Friday 26 May 2017

Crowds lay flowers at the graves of more than 1,663 former Magdalene women for Mother's Day

Poppy Bella Tate lays a flower with her father Frankie Tate, who also spread ashes of his grandmother Martina Keogh who was in the Magdalene laundries. Photo: Mark Condren
Poppy Bella Tate lays a flower with her father Frankie Tate, who also spread ashes of his grandmother Martina Keogh who was in the Magdalene laundries. Photo: Mark Condren
Kevin Sharkey who laid flowers to remember the women and girls who were incarcerated in Magdalene Laundries at Glasnevin Cemetery. Photo: Mark Condren 6.3.2016
Flowers are laid to remember the women and girls who were incarcerated in Magdalene Laundries at Glasnevin Cemetery. Photo: Mark Condren
Poppy Bella Tate lays a flower with her father Frankie. Photo: Mark Condren
Flowers are laid at Glasnevin Cemetery to remember the women and girls who were incarcerated in Magdalene Laundries. Photo: Mark Condren
Flowers are laid at Glasnevin Cemetery to remember the women and girls who were incarcerated in Magdalene Laundries. Photo: Mark Condren
Mary Lou McDonald and Kevin Sharkey who laid flowers at Glasnevin Cemetery to remember the women and girls who were incarcerated in Magdalene Laundries. Photo: Mark Condren
Allison Bray

Allison Bray

The grandson of Magdalene laundries survivor Martina Keogh sprinkled her ashes on five grave sites scattered around Glasnevin Cemetery where the bodies of hundreds of fellow survivors are buried as a poignant reminder of the brave woman who endured years of abuse as a virtual slave of the Sean McDermott Street laundry in Dublin.

Frankie Tate, (29) and his daughter Poppy Bella (6), were among hundreds of family, friends and supporters of the thousands of young women and girls who died in the notorious workhouses for “fallen women” who paid tribute to the Magdalene women across Ireland yesterday.

For the firth consecutive Mother’s Day, they laid flowers at the graves – many of them unmarked – of more than 1,663 former Magdalene women as a mark of the respect and dignity they were denied in life as inmates of the Catholic Church-run laundries.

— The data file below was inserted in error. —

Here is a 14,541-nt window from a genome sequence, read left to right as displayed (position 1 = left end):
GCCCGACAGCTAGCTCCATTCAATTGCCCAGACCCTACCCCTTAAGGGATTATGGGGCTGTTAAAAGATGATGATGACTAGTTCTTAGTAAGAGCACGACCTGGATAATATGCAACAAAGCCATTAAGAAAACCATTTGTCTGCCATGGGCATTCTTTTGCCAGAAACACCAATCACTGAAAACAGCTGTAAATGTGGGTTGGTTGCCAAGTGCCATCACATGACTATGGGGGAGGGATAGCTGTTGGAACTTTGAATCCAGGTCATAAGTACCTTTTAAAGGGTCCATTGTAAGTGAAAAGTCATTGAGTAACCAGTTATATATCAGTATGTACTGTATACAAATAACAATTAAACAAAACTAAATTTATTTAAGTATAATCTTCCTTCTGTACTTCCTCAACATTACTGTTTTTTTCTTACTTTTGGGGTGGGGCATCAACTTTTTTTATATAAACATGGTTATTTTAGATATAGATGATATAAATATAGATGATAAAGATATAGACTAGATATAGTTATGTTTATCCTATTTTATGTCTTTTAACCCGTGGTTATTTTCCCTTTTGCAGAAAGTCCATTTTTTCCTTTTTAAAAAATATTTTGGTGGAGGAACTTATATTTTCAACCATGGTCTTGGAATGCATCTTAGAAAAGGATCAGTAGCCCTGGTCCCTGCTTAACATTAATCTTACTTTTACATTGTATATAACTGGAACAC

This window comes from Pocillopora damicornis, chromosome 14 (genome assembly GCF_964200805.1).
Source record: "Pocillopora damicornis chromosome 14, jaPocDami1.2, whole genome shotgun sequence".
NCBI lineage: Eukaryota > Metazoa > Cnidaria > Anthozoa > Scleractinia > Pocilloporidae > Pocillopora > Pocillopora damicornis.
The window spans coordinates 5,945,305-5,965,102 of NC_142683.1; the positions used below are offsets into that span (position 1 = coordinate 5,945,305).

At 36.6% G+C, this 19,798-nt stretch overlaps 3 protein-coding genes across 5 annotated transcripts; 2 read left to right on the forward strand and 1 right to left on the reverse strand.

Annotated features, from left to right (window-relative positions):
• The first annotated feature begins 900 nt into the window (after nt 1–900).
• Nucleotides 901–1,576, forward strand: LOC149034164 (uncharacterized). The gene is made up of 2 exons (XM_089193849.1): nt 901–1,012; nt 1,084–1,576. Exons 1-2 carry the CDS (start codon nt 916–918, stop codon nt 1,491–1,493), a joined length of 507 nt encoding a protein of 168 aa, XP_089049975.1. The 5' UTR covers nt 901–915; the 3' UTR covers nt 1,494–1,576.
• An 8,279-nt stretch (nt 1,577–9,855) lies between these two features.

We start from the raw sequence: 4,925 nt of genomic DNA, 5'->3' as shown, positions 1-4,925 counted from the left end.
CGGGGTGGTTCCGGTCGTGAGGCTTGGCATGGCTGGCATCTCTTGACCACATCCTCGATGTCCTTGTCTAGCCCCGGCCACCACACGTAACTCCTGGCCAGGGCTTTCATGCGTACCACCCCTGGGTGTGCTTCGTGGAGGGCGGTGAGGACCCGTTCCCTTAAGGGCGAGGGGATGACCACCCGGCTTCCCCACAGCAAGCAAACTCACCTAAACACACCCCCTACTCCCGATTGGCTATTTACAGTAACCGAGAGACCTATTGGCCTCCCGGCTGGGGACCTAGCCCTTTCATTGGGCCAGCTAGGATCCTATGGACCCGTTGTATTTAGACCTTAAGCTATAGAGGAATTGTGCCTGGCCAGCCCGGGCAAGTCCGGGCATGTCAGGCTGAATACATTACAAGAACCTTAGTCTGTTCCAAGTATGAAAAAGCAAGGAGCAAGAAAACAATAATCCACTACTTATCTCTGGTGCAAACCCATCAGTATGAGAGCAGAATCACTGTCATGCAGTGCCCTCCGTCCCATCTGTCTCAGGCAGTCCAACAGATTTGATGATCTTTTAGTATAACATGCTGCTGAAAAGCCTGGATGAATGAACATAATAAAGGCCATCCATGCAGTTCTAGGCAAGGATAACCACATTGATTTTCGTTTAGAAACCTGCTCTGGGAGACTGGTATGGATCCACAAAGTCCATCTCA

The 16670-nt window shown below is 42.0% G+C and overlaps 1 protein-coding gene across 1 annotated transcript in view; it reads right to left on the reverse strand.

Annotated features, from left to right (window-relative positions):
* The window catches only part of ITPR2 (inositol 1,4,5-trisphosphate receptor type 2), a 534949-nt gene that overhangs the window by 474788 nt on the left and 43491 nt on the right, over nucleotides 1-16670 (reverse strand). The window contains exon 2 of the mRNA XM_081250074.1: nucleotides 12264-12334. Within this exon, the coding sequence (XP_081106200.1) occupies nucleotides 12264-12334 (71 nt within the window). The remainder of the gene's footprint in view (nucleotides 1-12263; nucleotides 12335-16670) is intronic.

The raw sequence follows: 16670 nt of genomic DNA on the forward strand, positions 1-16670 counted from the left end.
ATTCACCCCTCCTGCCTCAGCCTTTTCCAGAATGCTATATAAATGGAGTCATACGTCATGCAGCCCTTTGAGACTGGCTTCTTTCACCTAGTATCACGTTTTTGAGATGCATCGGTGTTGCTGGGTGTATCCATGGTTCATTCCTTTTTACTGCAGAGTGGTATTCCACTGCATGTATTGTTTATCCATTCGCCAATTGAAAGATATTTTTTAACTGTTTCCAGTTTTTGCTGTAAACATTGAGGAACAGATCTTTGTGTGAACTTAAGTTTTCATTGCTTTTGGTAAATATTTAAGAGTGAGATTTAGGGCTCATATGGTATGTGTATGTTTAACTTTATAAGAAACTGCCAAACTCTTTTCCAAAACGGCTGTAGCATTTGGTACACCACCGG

For Mr Tate, scattering the ashes of his beloved gran who died last year of cancer at just 65, was a way of  remembering all that she endured as well as honouring her memory as a strong and resilient woman who survived hell.

“I know she would have loved to be here herself, it’s just a small little touch, just for her,” he told independent.ie

Renowned Donegal artist Kevin Sharkey was also among the throng that paid their respects to the hundreds of Magdalene women buried at Glasnevin cemetery, while similar ceremonies took place in Cork, Galway, Limerick, Waterford and Wexford.

He was adopted as a young child but later learned that he had been taken from his birth mother and adopted out without her consent after falling pregnant with an “illegitimate” child while a young woman.

“I never saw her for 36 years and when I did see her, the stories she told me about her experiences as a single girl who got into trouble and the effect that had on her liberty and how she was treated, not just by the religious, but by people in general in 1961. It’s very sad,” he said.

“I put it in my diary to come this year just for support. Personally, I don’t think anything short of a criminal investigation with prosecutions is ever going to get to the bottom of this,” he said.

Despite the formal apology that Taoiseach Enda Kenny issued on behalf of the State to the victims of the laundries three years ago, and a subsequent compensation scheme established, Justice for Magdalenes Research, (JFMR) which organised the annual Flowers for Magdalenes ceremony, says the bare minimum has been done by the church and State to restore their dignity.

Institutional abuse in State-run facilities is still going on, said JFMR spokeswoman Claire McGettrick.

“It is happening in places like Áras Attracta,” she said of the State-run special needs home in Co Mayo in which five staff were recently convicted of assaulting intellectually-impaired residents following an undercover expose by RTE’s Prime Time.

Sinn Féin Deputy Leader Mary Lou McDonald paid tribute to the resilience of the women who were incarcerated in the Magdalene laundries and highlighted the insufficiency of the McAleese Report in bringing the full truth of the travesty to light.

“We mark as a matter of the respect the passing of the women incarcerated in the Magdalene laundries who are buried here. We have seen a triumph of human courage, of dignity of women who were disrespected in such a base, relentless and vicious way,” she said in Glasnevin cemetery today.

“We have met over the course of years the consequences of the hardship, of the abuse, of the neglect of these women, all of which was overseen by the state. The buck stops with the state.

“There is an issue around the McAleese Report, around the Commission of Investigation, around the story that has not yet been told. We are still waiting to hear the full story of the Magdalene laundries and the Mother and Baby Homes north and south, east and west. There is a lot of work that needs to be done.

“We have to reconcile and confront the realities of what the state did. But the instincts of the state is to play down the significance of what happened. That’s not good enough. What we need is the truth.”

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